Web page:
The Sports Management Majors Club at KSU held their annual golf scramble to raise money for their club, and a local charity. This years’ recipient was the Acworth Sports Complex’s Horizon Field.
Wednesday, April 27, 2011
BY: LAUREN FOX
This past Friday, at the 15th annual Mulligan Madness golf tournament, the second highest amount of money was raised in Mulligan Madness history by the smallest class of students, bringing in $10,655.
Mulligan Madness is a four man golf scramble tournament that is held every year to raise money for the Sports Management Majors Club, as well as a local charity. Mulligan Madness is arranged by the facilities and event management class, HPS 3370, of the sports management department.
Each fall the facilities and event management class organizes a dodge ball tournament, and each spring they put on a golf scramble, to raise money for their club, as well as local charities. The golf scramble is the Sports Management Majors Club’s big fundraising event for the year.
This years’ tournament was held at the Towne Lake Hills Golf Club in Woodstock, Ga. Registration began at 8 a.m. and tee-off, which was scheduled to begin at 9 a.m., but was running a little late, began at 9:30 a.m. Twenty five teams of four players played 18 holes of golf.
Playing for Prizes
A variety of prizes including gift certificates, merchandise, KSU clothing, an art piece made by the KSU Bike Shop, and many more items were donated by local establishments and sponsors.
Students Experienced Hands on Work
The chosen charity that the event sponsored this year was the Acworth Special Needs Field, a place where children with physical and mental disabilities are able to participate in sports.
The students of the facilities and event management class were responsible for arranging everything from securing a location, to finding sponsors, finding players, providing food and volunteers ect.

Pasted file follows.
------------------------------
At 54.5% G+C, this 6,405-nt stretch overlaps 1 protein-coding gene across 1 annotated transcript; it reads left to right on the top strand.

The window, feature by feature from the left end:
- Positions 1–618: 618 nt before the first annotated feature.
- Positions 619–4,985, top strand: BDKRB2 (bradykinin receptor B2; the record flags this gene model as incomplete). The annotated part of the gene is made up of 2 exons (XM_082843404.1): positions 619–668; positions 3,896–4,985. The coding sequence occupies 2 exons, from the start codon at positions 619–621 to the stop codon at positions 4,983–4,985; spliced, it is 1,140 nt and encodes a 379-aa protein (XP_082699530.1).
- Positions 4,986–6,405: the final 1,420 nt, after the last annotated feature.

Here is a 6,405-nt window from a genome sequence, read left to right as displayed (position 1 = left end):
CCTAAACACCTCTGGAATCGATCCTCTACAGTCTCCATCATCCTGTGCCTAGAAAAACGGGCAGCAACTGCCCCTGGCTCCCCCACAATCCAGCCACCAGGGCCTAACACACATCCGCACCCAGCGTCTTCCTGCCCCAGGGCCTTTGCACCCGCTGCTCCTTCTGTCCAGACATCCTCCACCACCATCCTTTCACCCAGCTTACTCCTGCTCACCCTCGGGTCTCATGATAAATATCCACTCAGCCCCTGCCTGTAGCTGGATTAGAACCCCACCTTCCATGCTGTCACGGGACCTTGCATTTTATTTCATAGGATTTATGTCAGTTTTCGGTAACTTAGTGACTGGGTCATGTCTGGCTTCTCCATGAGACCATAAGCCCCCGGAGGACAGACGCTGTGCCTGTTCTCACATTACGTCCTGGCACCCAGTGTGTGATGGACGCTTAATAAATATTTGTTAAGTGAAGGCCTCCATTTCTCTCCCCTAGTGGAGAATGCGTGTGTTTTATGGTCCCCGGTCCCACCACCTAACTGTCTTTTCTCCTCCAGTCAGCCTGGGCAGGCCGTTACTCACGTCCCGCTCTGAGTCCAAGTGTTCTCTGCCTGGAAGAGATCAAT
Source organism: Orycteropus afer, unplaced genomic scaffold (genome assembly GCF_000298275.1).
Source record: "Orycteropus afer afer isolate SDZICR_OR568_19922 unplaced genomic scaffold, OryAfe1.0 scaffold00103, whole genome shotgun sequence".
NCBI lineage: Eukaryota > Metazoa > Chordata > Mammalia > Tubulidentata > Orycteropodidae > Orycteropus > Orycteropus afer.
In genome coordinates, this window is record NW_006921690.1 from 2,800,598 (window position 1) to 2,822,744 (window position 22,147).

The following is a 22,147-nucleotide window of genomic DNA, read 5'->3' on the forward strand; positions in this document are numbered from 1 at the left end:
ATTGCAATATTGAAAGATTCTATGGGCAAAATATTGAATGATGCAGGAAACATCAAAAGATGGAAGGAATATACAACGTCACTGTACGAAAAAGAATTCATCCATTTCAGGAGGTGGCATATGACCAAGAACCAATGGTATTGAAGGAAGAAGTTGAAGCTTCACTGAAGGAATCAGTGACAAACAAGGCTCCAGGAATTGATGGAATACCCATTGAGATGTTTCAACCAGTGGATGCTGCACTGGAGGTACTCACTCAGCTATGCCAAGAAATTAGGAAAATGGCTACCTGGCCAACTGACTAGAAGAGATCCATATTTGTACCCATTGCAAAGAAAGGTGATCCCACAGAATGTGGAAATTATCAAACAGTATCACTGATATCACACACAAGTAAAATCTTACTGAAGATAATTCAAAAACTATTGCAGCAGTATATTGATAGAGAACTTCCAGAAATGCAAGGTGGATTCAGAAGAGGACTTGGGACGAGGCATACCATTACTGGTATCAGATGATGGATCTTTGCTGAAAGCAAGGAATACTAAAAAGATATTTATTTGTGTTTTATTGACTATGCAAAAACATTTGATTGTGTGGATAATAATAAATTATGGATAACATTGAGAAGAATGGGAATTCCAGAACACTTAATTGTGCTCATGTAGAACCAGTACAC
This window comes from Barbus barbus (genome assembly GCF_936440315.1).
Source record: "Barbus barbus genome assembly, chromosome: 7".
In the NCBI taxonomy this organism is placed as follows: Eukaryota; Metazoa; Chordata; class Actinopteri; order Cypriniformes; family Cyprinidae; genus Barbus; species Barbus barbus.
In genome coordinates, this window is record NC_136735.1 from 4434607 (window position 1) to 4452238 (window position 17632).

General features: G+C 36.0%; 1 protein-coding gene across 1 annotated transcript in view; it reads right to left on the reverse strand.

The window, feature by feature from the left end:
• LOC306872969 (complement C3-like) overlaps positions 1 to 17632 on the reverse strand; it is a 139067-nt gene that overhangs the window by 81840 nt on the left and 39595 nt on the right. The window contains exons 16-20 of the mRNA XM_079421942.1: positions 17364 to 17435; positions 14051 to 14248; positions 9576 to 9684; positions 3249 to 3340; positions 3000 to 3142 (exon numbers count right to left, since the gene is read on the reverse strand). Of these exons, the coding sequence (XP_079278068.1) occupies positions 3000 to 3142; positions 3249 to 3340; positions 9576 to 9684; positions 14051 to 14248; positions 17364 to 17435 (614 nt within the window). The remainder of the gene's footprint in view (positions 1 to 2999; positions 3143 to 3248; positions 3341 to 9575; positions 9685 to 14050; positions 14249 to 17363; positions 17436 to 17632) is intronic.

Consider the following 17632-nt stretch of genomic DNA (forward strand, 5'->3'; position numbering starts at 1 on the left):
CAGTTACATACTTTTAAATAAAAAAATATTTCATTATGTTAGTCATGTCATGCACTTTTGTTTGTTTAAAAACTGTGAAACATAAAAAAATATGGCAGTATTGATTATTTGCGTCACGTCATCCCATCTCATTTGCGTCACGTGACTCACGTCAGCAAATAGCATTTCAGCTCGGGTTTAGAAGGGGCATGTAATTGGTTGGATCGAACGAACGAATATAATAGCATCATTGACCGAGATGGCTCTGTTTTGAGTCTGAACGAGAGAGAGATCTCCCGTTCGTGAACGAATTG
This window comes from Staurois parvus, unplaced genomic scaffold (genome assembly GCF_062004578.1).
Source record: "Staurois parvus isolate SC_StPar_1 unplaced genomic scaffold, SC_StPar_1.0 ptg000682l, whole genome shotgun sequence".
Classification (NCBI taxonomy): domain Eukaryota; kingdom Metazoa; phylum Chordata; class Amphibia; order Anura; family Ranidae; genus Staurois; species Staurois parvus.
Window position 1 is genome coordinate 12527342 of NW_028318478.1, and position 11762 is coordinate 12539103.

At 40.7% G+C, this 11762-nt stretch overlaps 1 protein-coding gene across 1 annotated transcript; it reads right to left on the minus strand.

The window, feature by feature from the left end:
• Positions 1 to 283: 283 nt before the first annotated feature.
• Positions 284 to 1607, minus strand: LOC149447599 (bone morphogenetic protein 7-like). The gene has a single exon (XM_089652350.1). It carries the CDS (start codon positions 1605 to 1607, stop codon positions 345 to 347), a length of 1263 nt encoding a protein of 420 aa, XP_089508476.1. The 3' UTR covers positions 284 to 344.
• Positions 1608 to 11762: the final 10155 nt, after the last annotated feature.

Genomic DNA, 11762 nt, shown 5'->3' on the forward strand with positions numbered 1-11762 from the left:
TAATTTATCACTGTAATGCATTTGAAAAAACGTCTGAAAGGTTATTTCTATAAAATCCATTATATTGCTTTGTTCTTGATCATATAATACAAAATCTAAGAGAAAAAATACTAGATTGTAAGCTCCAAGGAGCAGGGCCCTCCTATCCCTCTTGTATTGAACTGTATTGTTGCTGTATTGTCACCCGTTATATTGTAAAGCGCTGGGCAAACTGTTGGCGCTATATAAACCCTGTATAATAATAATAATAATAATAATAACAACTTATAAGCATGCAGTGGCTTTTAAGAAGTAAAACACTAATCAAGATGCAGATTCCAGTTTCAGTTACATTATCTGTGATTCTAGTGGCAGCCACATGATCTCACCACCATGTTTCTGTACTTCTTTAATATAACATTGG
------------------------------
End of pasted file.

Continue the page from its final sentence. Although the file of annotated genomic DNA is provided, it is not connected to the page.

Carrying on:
Katie Frykman, a sports management major and senior at Kennesaw State University, was the volunteer coordinator for this years’ event.
“It was a really great experience having the responsibility of finding volunteers and sponsors for the golf tournament, because I know this is a very realistic scenario for things I may be doing in possible jobs. This allowed me to have hands on experience in things that I will very likely be doing in the future,” said Frykman.
Coming Together for Charity
The golf tournament brought many different people together for the cause. KSU alumni, as well as friends, family, golf enthusiasts, and even some current KSU students came out to support the cause. Brian Harper, a communication major and senior at KSU, participated in Mulligan Madness for the first time this year.
“I love to play golf and have played in a few tournaments before. One of my friends asked me if I would play in this tournament. I did it as a favor to him, but it was actually one of the most fun tournaments I have ever played in. It was so chill, and everyone was out to have a good time and be a little competitive at the same time, but it was really all in good fun,” said Harper.
This year the Mulligan Madness golf scramble, which raises money each year for the Sports Management Majors Club and a local charity, elected the Acworth Special Needs Field as their chosen charity.
Horizon field is a part of the Acworth Sports Complex, a 42 acre complex located on South Main Street in Acworth. Horizon Field makes it possible for children from the ages of 5 to 21, with physical or mental disabilities, to participate in sports.
A special turf field provides safety to the children, as well as increasing the ease for children in wheelchairs, or children who have physical disabilities. Each Spring they offer a baseball and kickball league. Each child has a buddy to help assist them during the games.
Katie Frykman, a member of the Sports Management Majors Club, recently volunteered as a buddy at Horizon Field.